on the schedule

In her first months as education secretary, Betsy DeVos met with lawmakers, pollsters, and Peter Thiel

U.S. Education Secretary Betsy DeVos in March.

Betsy DeVos spent a trip to California this summer having breakfast with Peter Thiel and visiting start-ups aimed at reshaping education.

That’s according to the detailed schedule of the U.S. Education Secretary’s first months on the job, obtained through a records request and posted online this week by the website AltGov2. (The education department did not respond to questions about the schedule, which aligns with the secretary’s public events for those months.)

The schedule, which runs to more than 300 pages, includes calls and meetings with education power brokers, including Republican lawmakers, heads of foundations, charter school leaders, and state schools chiefs.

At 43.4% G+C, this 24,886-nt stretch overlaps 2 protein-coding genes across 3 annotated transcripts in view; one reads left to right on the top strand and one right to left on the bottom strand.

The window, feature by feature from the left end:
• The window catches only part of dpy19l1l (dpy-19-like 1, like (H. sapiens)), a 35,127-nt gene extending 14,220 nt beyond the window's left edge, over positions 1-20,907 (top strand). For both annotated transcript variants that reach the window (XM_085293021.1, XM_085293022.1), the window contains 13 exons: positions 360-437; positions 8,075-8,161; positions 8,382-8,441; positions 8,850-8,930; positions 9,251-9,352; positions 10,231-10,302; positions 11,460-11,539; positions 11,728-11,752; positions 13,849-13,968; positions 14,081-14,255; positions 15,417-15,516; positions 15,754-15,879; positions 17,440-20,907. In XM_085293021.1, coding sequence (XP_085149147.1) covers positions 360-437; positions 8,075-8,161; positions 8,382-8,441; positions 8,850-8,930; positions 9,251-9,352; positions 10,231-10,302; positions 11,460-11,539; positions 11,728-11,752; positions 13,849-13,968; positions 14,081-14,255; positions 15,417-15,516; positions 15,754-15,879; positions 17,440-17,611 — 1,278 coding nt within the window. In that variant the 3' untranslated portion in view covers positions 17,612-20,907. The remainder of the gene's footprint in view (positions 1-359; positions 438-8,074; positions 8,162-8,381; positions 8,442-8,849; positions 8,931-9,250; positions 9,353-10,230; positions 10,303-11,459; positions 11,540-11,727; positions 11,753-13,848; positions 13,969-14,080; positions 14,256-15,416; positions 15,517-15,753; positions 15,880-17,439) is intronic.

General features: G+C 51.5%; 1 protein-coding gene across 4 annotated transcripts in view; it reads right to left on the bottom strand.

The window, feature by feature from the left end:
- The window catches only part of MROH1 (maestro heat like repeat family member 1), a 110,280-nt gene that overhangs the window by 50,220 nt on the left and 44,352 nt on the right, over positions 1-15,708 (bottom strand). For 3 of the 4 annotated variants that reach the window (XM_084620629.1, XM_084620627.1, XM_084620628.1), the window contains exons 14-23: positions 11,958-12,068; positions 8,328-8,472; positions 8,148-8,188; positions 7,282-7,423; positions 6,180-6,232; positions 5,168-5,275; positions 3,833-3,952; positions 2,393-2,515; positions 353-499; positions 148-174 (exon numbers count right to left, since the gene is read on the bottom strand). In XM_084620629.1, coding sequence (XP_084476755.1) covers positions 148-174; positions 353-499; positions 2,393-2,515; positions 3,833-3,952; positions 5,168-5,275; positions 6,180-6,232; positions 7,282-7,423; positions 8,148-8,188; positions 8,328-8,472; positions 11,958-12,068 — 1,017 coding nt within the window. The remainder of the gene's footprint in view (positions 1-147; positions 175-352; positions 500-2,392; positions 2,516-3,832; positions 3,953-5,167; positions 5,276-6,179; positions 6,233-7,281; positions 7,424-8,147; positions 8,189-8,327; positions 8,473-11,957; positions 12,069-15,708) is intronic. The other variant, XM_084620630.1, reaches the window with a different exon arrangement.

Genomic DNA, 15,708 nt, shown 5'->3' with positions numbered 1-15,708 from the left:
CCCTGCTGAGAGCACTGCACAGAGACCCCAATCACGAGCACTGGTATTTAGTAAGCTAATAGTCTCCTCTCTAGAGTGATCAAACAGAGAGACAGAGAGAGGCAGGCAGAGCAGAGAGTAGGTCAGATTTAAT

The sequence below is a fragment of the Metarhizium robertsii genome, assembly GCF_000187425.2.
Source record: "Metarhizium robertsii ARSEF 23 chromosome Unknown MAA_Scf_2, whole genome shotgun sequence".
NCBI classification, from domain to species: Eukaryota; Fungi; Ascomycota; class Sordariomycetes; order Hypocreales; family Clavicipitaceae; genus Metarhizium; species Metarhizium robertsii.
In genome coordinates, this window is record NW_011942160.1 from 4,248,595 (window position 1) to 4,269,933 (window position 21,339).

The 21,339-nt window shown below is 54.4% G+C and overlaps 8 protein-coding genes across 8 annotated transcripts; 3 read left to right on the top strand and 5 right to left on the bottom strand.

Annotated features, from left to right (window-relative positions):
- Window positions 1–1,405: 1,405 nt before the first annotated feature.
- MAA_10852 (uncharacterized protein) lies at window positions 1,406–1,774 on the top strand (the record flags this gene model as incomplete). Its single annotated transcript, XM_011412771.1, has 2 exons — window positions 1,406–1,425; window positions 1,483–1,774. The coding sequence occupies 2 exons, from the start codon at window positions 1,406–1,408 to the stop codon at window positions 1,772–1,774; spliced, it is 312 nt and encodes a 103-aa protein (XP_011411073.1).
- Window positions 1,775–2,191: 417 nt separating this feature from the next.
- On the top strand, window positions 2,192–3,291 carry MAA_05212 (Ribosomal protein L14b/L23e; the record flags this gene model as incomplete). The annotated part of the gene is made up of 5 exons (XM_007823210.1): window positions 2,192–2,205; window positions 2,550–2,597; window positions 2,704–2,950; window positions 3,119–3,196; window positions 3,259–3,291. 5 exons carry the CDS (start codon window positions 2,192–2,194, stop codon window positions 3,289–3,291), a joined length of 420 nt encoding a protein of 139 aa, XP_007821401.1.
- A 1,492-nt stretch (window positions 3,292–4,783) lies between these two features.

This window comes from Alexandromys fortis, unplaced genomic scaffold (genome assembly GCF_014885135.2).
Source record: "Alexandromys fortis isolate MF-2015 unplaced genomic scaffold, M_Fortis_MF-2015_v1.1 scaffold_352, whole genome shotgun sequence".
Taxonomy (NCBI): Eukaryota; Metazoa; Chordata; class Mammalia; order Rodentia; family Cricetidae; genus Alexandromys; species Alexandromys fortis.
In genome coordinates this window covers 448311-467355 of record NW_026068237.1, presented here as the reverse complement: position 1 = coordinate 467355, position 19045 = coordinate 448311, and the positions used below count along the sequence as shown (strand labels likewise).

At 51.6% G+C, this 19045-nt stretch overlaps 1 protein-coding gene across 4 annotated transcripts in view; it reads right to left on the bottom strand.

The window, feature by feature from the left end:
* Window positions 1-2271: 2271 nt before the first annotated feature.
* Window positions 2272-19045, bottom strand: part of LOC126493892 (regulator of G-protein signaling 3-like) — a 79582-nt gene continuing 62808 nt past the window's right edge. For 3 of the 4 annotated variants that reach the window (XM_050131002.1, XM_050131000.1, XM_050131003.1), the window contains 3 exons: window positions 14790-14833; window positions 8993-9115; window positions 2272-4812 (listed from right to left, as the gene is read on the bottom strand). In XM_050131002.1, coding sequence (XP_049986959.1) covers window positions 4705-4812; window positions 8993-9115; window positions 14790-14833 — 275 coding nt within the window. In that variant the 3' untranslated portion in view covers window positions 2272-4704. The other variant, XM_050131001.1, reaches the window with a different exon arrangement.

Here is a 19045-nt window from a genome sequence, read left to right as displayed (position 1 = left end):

Some of the meetings reveal more about how DeVos is trying to push her school-choice agenda. Here are a few items of note from the schedule, which ends on July 19:

  • DeVos may not have called Arne Duncan after taking the job, but she did talk to other former education secretaries. She had calls or meetings with Bill Bennett, who served under President Reagan, and with Margaret Spellings and Rod Paige, who served under President George W. Bush.
  • She’s heard from some opposing voices … The topic for a call with the National Alliance of Black School Educators, an organization that opposed DeVos’s appointment, was noted as “introduction to areas of concern.”